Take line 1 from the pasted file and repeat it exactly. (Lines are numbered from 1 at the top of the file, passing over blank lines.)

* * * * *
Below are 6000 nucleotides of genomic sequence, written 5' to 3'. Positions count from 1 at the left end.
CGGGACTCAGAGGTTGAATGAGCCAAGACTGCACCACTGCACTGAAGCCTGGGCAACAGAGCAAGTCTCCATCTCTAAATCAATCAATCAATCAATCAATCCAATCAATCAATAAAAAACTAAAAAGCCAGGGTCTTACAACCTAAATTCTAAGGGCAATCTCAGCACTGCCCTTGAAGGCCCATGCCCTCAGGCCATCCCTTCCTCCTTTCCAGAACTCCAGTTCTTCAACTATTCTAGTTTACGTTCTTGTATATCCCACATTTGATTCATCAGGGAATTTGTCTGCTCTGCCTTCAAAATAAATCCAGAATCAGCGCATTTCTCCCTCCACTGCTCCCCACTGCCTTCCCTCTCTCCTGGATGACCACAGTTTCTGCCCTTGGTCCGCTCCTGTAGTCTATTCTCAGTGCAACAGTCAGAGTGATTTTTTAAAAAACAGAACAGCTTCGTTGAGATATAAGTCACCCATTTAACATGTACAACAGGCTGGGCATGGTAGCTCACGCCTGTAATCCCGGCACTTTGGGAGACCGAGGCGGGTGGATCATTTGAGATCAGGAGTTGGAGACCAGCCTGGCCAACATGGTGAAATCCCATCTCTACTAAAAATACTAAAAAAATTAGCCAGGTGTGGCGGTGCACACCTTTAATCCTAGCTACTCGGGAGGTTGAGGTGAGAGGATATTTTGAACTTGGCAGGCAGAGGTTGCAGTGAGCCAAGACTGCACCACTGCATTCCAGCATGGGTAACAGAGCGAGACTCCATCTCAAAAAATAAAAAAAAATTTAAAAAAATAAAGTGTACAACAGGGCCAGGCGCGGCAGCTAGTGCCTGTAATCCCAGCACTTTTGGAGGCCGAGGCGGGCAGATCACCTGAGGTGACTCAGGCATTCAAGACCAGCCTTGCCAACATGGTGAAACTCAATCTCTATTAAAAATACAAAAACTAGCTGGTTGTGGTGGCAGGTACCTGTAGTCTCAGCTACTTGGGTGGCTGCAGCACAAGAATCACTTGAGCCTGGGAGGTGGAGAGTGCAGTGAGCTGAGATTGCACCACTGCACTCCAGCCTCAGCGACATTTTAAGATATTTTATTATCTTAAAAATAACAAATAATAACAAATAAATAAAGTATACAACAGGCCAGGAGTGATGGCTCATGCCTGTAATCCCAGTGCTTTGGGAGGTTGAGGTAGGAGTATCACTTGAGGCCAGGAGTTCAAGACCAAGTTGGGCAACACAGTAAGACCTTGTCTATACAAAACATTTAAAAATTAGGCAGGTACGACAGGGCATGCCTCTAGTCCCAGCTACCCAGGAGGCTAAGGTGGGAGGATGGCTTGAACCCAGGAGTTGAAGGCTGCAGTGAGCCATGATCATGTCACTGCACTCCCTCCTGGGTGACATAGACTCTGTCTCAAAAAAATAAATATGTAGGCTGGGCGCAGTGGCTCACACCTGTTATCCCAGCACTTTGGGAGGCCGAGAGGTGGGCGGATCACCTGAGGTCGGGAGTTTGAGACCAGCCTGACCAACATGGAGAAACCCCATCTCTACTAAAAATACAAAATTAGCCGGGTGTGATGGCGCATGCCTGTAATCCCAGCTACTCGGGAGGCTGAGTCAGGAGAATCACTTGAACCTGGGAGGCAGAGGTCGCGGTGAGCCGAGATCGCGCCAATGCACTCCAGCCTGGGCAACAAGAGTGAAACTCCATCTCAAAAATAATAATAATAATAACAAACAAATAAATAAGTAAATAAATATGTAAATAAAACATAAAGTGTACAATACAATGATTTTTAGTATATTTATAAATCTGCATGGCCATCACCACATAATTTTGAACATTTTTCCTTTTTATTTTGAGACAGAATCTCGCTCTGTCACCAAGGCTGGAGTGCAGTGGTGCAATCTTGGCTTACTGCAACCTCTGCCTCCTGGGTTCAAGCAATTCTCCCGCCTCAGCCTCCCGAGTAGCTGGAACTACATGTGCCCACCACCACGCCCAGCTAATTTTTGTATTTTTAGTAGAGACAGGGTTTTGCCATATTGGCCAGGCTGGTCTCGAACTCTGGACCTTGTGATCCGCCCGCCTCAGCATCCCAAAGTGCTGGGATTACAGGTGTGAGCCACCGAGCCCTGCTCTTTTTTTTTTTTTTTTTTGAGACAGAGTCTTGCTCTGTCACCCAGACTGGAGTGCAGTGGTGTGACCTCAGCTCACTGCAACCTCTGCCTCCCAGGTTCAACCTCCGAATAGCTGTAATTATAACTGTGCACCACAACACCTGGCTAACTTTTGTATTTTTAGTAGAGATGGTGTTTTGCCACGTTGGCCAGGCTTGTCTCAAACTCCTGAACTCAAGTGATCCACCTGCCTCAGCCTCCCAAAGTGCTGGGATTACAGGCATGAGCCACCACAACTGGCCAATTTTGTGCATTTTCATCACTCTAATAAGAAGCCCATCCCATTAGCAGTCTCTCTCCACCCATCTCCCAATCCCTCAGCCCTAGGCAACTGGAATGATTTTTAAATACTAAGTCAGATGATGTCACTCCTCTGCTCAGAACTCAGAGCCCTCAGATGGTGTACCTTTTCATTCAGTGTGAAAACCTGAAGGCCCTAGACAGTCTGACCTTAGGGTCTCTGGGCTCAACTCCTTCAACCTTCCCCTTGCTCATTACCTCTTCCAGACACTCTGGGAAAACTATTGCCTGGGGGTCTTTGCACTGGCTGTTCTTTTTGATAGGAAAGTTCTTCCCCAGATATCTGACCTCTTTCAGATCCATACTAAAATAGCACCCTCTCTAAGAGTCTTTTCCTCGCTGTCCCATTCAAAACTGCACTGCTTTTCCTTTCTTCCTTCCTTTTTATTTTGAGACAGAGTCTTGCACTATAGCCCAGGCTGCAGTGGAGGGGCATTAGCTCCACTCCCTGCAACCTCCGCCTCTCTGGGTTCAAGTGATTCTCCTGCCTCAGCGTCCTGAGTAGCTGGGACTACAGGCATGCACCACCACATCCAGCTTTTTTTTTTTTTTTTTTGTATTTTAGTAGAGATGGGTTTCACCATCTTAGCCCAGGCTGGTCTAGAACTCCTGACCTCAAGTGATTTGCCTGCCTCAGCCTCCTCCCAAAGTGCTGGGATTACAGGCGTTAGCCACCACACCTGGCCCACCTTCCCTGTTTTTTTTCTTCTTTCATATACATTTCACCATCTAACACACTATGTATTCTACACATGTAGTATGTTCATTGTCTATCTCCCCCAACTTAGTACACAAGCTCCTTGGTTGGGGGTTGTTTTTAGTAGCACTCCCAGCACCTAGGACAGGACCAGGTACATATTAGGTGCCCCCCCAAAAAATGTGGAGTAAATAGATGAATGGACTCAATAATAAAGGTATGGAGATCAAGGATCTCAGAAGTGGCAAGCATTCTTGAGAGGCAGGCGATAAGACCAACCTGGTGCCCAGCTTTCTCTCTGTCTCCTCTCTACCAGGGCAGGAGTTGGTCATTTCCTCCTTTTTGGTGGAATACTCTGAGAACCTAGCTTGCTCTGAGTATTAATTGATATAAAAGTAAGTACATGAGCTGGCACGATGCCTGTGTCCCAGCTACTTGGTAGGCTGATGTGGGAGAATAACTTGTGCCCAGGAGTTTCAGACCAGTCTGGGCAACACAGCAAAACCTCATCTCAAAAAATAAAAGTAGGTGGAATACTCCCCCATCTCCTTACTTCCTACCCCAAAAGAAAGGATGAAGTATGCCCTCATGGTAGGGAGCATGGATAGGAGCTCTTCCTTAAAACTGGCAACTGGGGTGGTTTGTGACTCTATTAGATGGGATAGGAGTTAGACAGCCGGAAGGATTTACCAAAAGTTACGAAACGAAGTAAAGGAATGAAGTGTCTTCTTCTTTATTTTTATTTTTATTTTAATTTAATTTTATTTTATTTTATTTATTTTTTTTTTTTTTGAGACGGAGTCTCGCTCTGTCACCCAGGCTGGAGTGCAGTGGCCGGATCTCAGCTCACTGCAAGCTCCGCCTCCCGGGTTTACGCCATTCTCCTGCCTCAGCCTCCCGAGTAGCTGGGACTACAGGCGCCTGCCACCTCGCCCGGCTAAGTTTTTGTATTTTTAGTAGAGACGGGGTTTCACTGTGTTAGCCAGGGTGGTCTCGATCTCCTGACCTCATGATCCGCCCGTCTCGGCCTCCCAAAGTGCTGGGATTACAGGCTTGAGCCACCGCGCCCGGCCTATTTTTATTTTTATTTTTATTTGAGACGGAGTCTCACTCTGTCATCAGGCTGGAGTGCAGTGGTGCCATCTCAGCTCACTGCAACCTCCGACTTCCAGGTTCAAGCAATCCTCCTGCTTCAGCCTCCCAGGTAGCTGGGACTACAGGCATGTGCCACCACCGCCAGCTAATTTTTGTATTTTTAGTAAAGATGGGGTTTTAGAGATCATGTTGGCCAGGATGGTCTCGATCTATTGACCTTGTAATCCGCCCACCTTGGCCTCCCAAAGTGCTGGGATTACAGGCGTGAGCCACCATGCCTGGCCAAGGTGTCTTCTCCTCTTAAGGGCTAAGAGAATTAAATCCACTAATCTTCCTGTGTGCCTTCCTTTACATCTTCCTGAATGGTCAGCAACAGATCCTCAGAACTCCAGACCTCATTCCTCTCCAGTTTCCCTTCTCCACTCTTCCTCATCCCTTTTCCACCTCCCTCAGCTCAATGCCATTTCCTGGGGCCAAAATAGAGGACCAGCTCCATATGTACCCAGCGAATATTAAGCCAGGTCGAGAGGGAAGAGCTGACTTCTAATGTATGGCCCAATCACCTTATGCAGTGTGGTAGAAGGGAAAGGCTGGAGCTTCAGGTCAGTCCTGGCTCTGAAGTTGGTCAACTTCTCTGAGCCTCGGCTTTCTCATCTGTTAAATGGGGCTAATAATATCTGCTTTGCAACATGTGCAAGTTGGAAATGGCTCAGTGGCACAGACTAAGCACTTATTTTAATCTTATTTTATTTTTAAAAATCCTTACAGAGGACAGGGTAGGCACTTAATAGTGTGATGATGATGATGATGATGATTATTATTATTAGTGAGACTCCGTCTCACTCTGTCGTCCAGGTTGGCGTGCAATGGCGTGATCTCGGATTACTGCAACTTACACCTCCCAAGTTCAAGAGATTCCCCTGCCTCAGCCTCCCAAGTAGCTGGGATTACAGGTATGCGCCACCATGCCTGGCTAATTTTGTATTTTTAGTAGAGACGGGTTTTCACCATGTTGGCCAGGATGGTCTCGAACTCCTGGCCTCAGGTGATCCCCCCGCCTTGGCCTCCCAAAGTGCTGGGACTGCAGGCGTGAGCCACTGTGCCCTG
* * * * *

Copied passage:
Below are 6000 nucleotides of genomic sequence, written 5' to 3'. Positions count from 1 at the left end.